And while I always liked making photos, using film and polaroids or my first digital compact camera was… too static. I felt like not being in control. Having grown up as part of the “generation C64″ (one of the first widely spread home computers), and also being something like a computer freak ever since, the marriage of photography with the digital darkroom on the computer was probably the best thing that could happen to me. I’m a digital child.
I quite often find myself looking at some beautiful scenery and making a photo of it, but at home I find that it just doesn’t transport the entire beauty and emotion that I had seen and experienced when I released the shutter (and I also think that’s something that happens to almost everyone). And it can’t – it’s just a photo! A 2D snapshot of a very very short moment in time that lacks the sense of movement, depth, smell, sound… I find that what the camera captures often needs to be refined, increased, idealized, reduced, distilled… to the essence of what actually made me lift the camera and release the shutter.
So, to conclude… it’s this technology that makes my photography possible, and that what my camera captures is the starting point. Sometimes, it’s a long way from there to the final image and requires and includes heavy manipulation, sometimes it’s a light path with just some touches here and there.
“Creating the balance between that what our human eye can see, and that what the sensor is able to capture” is an interesting statement… I want to say something very clever about Le Petite Prince, by Antoine de Saint Exupéry — about how “The essential things in life are seen not with the eyes, but with the heart.” How do you feel about using the “cold” sensor of photographic equipment to move the human heart and emotion?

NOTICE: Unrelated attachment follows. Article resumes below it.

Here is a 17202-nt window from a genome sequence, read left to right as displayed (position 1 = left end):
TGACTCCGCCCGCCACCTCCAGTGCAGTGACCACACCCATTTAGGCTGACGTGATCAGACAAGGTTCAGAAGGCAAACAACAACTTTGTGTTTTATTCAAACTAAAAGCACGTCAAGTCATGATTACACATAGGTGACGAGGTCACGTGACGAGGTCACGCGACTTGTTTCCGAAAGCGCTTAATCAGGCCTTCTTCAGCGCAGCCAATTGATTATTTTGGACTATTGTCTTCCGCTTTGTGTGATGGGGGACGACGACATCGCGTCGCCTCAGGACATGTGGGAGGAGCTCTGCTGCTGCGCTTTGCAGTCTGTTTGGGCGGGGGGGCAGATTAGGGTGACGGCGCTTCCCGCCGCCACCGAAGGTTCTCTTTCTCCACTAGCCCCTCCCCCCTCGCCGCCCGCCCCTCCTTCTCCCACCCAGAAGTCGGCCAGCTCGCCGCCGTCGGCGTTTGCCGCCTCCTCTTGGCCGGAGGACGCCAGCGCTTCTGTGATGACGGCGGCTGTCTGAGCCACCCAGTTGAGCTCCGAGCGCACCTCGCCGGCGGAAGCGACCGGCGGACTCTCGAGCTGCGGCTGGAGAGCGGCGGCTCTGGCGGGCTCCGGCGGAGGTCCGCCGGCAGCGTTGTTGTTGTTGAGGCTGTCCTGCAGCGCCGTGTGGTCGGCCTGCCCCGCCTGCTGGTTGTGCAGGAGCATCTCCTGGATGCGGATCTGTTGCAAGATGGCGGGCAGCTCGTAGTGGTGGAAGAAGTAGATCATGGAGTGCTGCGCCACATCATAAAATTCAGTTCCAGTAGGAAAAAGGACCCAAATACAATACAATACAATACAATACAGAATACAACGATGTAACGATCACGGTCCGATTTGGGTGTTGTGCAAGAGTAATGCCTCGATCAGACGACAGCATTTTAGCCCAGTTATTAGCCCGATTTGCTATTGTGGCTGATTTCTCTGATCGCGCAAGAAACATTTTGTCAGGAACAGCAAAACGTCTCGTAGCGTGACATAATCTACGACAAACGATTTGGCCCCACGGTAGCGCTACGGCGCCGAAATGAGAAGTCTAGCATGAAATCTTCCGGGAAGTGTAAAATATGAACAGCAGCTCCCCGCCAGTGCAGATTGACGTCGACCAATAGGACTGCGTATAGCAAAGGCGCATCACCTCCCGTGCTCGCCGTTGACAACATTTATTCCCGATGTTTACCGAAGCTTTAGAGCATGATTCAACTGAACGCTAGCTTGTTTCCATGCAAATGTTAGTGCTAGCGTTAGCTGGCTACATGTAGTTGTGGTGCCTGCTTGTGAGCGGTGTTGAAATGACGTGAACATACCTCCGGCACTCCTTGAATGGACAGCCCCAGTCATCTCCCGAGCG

I find the attribution of “cold” a bit odd. The camera with that sensor is just a tool. Like a chisel, or a brush. Using “technologic devices” to create something that (hopefully) stirs the beholders heart and creates an emotion is common in many art forms, isn’t it? But we have this tendency to refuse anything that is new or modern it’s acceptance at first. Our grandparents didn’t like music made with electric guitars, it was “only noise”, and so on…
As long as it works, it doesn’t matter what that tool is, or how old or new the technology is that we’re using when we create something. (but needless to say, “seeing with the heart” and the wish to capture that what you love with a photo is what makes any passionate photographer get the camera out and make a photo first place.)
What prompted me to contact you was this image, Ask The Mountains: